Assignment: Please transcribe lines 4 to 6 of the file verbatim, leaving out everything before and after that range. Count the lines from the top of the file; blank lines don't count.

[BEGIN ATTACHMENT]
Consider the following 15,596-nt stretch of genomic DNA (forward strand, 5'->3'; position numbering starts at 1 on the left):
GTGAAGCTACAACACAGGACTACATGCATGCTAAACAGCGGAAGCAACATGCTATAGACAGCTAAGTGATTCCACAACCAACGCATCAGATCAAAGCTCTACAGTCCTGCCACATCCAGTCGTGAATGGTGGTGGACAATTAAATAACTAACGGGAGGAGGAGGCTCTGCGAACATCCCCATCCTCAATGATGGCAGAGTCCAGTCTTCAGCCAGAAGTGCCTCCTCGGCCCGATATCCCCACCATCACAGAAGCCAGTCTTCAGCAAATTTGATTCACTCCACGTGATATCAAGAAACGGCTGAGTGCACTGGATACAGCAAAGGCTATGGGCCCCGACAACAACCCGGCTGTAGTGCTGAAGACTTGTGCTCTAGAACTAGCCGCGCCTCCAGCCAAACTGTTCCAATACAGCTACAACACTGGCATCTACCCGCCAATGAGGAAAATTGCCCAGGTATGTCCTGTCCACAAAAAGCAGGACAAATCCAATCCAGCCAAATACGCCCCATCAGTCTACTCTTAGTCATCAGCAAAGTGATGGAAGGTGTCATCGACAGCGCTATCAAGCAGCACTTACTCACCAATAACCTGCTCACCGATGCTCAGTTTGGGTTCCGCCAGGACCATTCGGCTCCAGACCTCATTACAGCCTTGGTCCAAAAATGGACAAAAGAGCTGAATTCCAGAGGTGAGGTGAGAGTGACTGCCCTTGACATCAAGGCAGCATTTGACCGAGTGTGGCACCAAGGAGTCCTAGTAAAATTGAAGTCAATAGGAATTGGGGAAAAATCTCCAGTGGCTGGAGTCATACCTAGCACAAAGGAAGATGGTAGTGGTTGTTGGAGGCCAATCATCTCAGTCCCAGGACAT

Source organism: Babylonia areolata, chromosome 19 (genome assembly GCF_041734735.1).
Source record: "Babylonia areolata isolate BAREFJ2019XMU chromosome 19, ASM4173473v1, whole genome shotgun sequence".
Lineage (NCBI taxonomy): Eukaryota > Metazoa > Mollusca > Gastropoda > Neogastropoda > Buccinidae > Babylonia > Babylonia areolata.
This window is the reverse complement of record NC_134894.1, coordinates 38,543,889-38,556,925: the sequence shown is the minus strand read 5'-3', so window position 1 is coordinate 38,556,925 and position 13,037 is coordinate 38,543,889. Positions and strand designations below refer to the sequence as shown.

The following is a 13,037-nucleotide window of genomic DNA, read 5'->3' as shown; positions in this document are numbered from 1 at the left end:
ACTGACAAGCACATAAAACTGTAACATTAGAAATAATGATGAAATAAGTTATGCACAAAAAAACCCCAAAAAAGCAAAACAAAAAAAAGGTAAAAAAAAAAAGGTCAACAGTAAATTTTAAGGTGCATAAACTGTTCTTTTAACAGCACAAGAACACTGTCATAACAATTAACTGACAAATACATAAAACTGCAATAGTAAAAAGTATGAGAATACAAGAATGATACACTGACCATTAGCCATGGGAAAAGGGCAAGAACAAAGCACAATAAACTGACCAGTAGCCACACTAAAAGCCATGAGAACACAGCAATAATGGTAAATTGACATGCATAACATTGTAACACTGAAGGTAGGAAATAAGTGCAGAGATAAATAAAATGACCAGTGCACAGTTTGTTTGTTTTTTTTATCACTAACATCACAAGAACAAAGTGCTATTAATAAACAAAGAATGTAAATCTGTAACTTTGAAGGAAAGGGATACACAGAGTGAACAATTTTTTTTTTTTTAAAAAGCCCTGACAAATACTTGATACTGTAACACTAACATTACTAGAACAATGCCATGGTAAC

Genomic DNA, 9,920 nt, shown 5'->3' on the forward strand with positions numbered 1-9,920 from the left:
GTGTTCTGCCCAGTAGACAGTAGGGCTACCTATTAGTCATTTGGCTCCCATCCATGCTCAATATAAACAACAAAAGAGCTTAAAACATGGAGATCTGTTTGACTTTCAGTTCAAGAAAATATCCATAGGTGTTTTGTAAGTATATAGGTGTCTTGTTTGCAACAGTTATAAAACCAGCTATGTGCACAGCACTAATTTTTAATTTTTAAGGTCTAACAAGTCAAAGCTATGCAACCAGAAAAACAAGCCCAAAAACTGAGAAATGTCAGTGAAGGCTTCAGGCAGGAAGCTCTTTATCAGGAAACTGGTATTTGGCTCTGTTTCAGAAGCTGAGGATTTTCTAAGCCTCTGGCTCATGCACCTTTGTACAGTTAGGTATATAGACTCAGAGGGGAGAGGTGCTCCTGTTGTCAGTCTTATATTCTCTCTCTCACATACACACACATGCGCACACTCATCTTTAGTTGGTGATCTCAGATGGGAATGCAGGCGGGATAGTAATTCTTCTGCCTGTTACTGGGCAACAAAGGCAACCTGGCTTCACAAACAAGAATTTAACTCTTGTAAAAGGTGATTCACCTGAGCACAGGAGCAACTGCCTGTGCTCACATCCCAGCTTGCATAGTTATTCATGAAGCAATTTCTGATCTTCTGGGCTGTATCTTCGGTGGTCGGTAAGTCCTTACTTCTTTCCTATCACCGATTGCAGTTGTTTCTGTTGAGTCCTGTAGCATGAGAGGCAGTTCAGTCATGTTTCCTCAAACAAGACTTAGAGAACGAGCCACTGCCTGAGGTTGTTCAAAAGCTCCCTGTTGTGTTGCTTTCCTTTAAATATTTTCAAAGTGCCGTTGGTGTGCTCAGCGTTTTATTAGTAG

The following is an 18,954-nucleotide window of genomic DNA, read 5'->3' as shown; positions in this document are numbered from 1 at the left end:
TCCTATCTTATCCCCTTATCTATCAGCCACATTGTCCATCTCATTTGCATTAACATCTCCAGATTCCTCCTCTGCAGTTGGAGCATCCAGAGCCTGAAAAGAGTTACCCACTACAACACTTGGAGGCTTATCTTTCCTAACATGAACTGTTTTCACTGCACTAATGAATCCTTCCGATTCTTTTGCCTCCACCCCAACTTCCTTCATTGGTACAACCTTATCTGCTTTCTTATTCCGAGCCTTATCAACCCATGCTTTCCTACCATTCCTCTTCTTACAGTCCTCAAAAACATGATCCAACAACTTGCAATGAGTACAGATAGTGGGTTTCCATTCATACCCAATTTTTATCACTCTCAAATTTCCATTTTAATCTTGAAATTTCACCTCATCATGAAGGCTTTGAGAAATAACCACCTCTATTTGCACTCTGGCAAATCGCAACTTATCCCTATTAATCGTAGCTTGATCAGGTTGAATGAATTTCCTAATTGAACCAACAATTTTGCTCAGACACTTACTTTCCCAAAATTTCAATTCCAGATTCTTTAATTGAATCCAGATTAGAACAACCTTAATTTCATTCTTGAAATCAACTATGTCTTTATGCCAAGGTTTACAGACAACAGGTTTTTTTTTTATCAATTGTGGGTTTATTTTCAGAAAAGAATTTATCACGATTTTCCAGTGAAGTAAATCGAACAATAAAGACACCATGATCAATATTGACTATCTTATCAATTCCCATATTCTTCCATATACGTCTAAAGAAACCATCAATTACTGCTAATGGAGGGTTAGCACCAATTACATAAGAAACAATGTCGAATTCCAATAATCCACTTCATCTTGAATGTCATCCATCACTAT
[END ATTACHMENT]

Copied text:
Source record: "Babylonia areolata isolate BAREFJ2019XMU chromosome 19, ASM4173473v1, whole genome shotgun sequence".
Lineage (NCBI taxonomy): Eukaryota > Metazoa > Mollusca > Gastropoda > Neogastropoda > Buccinidae > Babylonia > Babylonia areolata.
This window is the reverse complement of record NC_134894.1, coordinates 38,543,889-38,556,925: the sequence shown is the minus strand read 5'-3', so window position 1 is coordinate 38,556,925 and position 13,037 is coordinate 38,543,889. Positions and strand designations below refer to the sequence as shown.